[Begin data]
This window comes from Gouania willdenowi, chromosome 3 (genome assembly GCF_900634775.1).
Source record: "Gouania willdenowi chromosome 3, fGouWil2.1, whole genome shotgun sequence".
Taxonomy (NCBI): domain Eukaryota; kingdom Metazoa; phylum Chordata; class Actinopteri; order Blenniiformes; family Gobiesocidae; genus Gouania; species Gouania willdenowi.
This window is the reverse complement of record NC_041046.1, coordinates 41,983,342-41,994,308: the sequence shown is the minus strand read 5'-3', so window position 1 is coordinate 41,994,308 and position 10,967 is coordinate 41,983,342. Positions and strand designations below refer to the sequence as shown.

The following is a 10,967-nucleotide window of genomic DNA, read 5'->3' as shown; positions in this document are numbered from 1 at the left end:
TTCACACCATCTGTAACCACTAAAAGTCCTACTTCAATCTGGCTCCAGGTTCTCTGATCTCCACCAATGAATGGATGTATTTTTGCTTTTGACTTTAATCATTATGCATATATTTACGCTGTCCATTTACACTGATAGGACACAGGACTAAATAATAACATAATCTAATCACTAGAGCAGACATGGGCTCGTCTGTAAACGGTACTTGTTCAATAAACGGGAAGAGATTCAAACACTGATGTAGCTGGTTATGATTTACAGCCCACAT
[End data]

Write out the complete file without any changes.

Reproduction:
This window comes from Gouania willdenowi, chromosome 3 (genome assembly GCF_900634775.1).
Source record: "Gouania willdenowi chromosome 3, fGouWil2.1, whole genome shotgun sequence".
Taxonomy (NCBI): domain Eukaryota; kingdom Metazoa; phylum Chordata; class Actinopteri; order Blenniiformes; family Gobiesocidae; genus Gouania; species Gouania willdenowi.
This window is the reverse complement of record NC_041046.1, coordinates 41,983,342-41,994,308: the sequence shown is the minus strand read 5'-3', so window position 1 is coordinate 41,994,308 and position 10,967 is coordinate 41,983,342. Positions and strand designations below refer to the sequence as shown.

The following is a 10,967-nucleotide window of genomic DNA, read 5'->3' as shown; positions in this document are numbered from 1 at the left end:
TTCACACCATCTGTAACCACTAAAAGTCCTACTTCAATCTGGCTCCAGGTTCTCTGATCTCCACCAATGAATGGATGTATTTTTGCTTTTGACTTTAATCATTATGCATATATTTACGCTGTCCATTTACACTGATAGGACACAGGACTAAATAATAACATAATCTAATCACTAGAGCAGACATGGGCTCGTCTGTAAACGGTACTTGTTCAATAAACGGGAAGAGATTCAAACACTGATGTAGCTGGTTATGATTTACAGCCCACAT